Shelley Holroyd: I first encountered the Disability Expo in 2023 when I was there showcasing a para techno sport. The whole event was amazing and you could see the difference it was making to people who were trying to find solutions that would assist them in their day-to-day life.

Seeing big brands like Coca-Cola and Amazon being dedicated to the disability world was amazing, and it definitely felt like the place to be if you were looking for solutions, products and services. This year, I’m working with the Disability Expo team and leading on the Sports & esports areas, which is amazing.

Enabling others has always been something I’ve loved doing. Showing people what they can do rather than them being told what they can’t do is amazing. Seeing their face when they try it for the first time, watching them enjoy the event and then excelling in it gives you a sense of pride, knowing that you’ve enabled someone to be the best they can be and given them a new pathway in life.

Watching people engage in sports is amazing. It’s the same feeling with esports. It’s a different outlet than a physical sport but it gives just as much enjoyment to those who are taking part. It also opens up a whole new world to them where they can meet people online and relate to them.

What other inspiration do you need! The impact it will have will be amazing, and I’m looking forward to delivering the sport and esports programme I’m lining up. I’m creating a platform where people can have fun, interact with others, make new friends and even compete against a gold medallist.

They’ll learn about new products, how to be safe online, chat with gamers around the world, be fully immersed in content, etc, and the impact it will have will be amazing to see. It will be like creating a whole new world of possibilities for them.

 

What are the main issues faced by people with disabilities when it comes to sports and esports? What do you think the root causes are, and what are some of the solutions?

Shelley Holroyd: Equipment is a major factor, along with a lack of understanding. Equipment can amount to thousands, which then restricts people from taking part or competing. It’s great that companies are making adaptions to equipment but not to the detriment of those wanting to take part. When equipment is priced out of range, it then disables those who want to take part regardless of their disability.

So, in essence, it’s not their disability that is restricting them; it’s the price of the equipment. This is across sport and esports. Solutions would be for the companies to speak to the community to find out what the limitations are, what is affordable and how the company can help enable new gamers with basic equipment.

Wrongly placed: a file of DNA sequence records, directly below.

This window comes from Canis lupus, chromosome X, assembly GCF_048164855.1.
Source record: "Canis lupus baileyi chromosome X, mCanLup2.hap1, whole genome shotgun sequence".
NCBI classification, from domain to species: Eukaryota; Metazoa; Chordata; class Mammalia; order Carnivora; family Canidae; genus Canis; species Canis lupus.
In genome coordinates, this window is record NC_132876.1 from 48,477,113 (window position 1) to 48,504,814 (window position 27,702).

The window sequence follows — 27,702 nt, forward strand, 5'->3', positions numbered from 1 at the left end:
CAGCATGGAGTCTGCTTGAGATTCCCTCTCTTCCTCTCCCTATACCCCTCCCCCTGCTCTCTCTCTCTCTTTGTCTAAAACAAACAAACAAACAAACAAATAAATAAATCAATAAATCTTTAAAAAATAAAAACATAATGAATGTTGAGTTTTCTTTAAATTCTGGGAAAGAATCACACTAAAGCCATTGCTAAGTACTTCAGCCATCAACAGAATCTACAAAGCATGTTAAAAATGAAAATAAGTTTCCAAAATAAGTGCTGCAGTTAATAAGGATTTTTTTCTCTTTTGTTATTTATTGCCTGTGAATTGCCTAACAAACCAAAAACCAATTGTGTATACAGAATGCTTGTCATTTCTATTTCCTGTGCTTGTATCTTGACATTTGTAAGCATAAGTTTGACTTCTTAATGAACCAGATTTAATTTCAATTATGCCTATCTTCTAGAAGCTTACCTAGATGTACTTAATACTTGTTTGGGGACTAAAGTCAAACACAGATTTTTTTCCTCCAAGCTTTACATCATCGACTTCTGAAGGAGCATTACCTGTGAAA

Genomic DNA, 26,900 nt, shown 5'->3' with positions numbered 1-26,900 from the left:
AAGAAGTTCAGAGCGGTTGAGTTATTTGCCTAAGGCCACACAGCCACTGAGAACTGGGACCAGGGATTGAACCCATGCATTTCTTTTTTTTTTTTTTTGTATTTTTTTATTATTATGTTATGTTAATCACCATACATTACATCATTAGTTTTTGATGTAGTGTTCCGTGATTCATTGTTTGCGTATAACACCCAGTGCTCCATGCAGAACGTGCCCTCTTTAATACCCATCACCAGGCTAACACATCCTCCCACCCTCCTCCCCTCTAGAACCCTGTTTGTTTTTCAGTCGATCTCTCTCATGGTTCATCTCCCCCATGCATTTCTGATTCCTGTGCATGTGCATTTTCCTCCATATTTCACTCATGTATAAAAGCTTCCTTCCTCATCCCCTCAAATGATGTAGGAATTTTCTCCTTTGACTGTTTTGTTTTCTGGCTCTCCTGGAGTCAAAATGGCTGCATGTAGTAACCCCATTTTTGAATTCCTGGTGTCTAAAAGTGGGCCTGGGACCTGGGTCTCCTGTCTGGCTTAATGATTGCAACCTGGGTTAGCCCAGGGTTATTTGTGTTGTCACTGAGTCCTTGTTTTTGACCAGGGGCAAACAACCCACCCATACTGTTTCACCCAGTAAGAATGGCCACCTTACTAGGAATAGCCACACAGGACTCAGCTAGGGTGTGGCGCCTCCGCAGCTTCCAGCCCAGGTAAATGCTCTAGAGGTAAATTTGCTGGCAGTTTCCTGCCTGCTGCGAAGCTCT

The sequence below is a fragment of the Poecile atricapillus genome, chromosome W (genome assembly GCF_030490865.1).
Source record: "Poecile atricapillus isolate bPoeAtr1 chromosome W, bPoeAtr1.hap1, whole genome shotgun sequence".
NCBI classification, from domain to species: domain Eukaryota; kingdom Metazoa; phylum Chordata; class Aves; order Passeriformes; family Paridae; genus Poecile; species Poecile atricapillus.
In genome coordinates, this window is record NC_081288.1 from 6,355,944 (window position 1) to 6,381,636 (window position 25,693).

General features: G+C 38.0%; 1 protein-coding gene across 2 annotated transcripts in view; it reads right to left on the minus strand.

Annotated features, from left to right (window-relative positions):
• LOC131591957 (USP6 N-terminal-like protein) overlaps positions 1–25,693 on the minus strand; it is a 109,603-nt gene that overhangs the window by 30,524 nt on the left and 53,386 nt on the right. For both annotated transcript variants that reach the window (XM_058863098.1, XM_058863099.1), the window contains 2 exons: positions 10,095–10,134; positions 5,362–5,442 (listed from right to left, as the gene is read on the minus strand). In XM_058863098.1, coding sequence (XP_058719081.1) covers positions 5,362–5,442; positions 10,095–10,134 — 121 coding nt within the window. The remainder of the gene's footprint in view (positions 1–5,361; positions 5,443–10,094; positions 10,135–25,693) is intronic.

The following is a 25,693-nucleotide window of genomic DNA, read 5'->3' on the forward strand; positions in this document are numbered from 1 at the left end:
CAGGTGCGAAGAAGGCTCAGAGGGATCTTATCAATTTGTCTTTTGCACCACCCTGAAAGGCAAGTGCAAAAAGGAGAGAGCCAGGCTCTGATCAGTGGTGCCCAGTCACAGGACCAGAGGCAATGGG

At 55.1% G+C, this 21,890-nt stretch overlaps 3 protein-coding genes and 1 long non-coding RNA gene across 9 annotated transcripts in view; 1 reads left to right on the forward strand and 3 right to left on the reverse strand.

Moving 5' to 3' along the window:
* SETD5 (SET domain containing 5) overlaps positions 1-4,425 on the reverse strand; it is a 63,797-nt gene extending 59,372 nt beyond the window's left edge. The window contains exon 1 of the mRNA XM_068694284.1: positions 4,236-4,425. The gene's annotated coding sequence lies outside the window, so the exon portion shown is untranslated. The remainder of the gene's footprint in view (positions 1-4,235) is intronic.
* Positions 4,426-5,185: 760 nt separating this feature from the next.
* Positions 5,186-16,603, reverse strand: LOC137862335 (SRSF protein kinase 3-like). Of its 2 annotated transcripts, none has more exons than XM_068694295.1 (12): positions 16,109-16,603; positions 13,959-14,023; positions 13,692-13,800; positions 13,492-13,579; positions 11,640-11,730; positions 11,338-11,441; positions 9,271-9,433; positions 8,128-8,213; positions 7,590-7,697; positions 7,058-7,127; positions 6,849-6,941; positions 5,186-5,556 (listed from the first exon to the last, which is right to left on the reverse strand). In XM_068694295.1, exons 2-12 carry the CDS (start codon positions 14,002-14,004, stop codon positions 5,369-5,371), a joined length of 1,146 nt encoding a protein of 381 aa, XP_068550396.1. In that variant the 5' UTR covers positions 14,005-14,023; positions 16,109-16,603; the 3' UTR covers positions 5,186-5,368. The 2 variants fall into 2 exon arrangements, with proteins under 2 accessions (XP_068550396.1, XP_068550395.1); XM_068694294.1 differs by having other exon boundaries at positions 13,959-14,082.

Not everyone wants to be a pro gamer; some just want to be able to play, engage, communicate with others and make friends. Why don’t they enable this and build a community for all?

 

Looking at both traditional sports and esports, what similarities or differences do you see in terms of accessibility and inclusivity for individuals with disabilities? How can these platforms contribute to breaking barriers in disabled sports?

Shelley Holroyd: The similarities are scary! It doesn’t really matter if it’s esports or a traditional sport; the issues are always the same. For example, ‘not got the right equipment’ is usually one that pops up. Another one is, ‘we don’t have anyone that deals with disabled people’. Or my favourite, ‘we don’t have any other disabled people, so they won’t fit in’.

It’s actually quite scary that it’s 2024, and yet we still have barriers stopping people from taking part. We live in a world where technology is so advanced it often leaves people wondering if it’s actually real, so why are we still so far behind in making everything accessible? We just need to harness this and steer it in the right direction so everyone benefits from it.

Building an inclusive world shouldn’t be hard, but it is. What makes it hard? People. Yes, people make it harder than it should be!

More often than not, clubs tend to refuse access due to not having the necessary equipment or guidance in adapting their environment. How can we combat this? By educating others and showing them how. It is the only way we can break these barriers down.

Showing people that it isn’t hard to adapt has always been my step forward in building a better accessible community. This is my ultimate goal for the areas I’m heading up. Opening people’s eyes and enabling them first and foremost will be a game changer. Showing what people can do rather than what they can’t do is the best form of education.

 

What exciting experiences and activities can attendees look forward to in the Sports & esports area at Disability Expo?

Shelley Holroyd: Without giving too much away… we will be releasing a series of social media posts, podcasts and videos as teasers. Building up excitement and getting people ready for two days of fun, activity, gaming, and competing whilst learning lots of new things are the goals. People will need to keep checking out our social media platforms so they can get as excited as I am!